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The coder’s guide to APIs

The coder’s guide to APIs

As a coder, you have probably heard of APIs but you may not be entirely sure what they are. If used correctly, APIs can vastly enhance a user’s experience of a platform, site, or app, and as such should be properly ulitised by those that create them.

This is the coder’s guide to APIs.

 

1. What is an API?

As a coder and regardless of what language you are using, the chances are that you are already using APIs without even realising it. In layman's terms, an application programming interface (API) is a specification for the communication that takes place between two different software components. These APIs can take a number of different forms but will usually include a combination of data structures, methods, and functions. They work by providing pre-programmed functionality that you can then use to build an application. APIs allow developers to facilitate communication between software components whilst maintaining standardisation, openness, and reusability.

 

2. What is a browser API?

When it comes to the web, you are probably familiar with APIs such as Google Maps which can be integrated into your app or website. This is done by importing scripts that are hosted on Google's servers and then using functions from the scripts along with the API documentation provided.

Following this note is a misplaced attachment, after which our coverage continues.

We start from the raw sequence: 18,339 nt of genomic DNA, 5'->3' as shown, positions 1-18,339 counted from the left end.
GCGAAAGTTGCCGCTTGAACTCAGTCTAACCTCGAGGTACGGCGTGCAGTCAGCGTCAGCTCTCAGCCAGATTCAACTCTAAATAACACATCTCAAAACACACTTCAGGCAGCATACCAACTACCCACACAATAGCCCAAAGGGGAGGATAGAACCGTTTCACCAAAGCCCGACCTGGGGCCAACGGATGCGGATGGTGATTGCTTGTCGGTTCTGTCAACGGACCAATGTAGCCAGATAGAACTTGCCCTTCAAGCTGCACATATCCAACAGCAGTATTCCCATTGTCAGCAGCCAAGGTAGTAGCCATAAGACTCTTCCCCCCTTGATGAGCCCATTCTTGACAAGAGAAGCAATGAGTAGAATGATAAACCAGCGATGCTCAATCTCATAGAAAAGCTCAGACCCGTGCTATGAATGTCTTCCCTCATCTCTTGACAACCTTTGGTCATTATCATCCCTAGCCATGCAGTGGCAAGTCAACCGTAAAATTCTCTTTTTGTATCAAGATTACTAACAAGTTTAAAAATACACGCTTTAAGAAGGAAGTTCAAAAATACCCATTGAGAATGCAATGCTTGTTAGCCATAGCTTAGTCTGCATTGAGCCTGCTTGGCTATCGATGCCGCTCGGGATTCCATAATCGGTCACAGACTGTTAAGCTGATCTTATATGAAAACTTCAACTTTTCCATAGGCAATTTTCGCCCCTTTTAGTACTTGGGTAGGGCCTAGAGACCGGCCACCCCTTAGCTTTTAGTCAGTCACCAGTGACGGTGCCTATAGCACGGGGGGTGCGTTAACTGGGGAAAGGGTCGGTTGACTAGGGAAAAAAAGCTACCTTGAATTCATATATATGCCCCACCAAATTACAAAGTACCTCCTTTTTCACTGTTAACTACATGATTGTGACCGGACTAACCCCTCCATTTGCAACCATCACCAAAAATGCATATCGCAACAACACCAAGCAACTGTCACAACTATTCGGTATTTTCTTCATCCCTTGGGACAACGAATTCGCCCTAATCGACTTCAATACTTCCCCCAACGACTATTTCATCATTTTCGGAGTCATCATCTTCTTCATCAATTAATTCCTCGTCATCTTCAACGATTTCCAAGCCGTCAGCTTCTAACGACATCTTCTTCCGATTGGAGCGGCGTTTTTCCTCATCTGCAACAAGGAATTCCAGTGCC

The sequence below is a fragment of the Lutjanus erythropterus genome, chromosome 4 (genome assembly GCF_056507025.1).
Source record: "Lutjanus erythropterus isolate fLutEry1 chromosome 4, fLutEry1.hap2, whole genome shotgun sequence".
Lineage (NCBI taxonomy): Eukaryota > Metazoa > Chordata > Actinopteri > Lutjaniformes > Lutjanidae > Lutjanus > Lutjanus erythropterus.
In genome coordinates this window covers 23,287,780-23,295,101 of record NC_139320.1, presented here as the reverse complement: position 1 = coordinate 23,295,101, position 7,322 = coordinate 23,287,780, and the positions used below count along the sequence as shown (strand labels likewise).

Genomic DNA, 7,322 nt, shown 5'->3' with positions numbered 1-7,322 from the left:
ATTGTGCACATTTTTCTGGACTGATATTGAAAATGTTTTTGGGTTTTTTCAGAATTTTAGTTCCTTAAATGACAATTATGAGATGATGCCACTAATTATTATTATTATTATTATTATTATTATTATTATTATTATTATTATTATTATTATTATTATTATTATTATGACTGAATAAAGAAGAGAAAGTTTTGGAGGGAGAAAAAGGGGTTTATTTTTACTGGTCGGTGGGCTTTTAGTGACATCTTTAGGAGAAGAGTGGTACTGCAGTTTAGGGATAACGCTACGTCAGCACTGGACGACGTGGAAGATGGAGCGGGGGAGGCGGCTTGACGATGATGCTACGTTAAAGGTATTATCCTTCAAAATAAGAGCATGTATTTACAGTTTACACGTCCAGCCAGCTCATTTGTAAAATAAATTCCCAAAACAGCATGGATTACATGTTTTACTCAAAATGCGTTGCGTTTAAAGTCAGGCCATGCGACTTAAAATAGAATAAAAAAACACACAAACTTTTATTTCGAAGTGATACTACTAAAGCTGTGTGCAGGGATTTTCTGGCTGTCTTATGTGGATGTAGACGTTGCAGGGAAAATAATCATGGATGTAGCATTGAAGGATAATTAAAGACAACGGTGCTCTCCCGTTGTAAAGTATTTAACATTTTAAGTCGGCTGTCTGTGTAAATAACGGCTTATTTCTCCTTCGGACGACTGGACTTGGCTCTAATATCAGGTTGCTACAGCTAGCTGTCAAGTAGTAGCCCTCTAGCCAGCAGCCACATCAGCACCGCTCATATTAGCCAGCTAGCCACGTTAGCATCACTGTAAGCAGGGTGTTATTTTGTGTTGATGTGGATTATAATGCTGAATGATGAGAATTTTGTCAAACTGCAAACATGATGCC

3. APIs today

Did you know that the whole JavaScript ecosystem is made from APIs? Here are just some of the ones you may already be familiar with.

XMLHTTPRequest- A JavaScript API, XMLHTTPRequest is used to send asynchronous requests to a server. This means that data can be retrieved from the server and then used to update a page without the need to reload the whole thing.

Web sockets- This API allows two-way communications sessions to be created between the server and the browser. Once this has been done, the server is able to update the user without the browser having to periodically poll the server. A good example of web sockets in action is on Stack Overflow where they are used to feed the live notifications of responses to queries and questions.

 

4. Third-party APIs

These are some of the most popular and widely used APIs on the market.
Facebook - Facebook’s Graph API allows websites and apps to get data and then write it to Facebook. Facebook content is represented as a set of nodes in a graph structure. The API also offers Graph API Explorer which allows authenticated users to test out a range of results from various calls to the API.

Twitter - Twitter has a few different APIs, all for different uses. The most basic of these is the Search Tweets API which allows users to search through historic tweets over a specific time frame or criteria.

YouTube - This API allows users to embed YouTube functionality into a webpage as well as giving them the ability to retrieve content and post content to the platform.

 

Authored by Finerton.com – June 2019
Pictures: Pixabay.com & Unsplash.com

Last modified on: June 28, 2019

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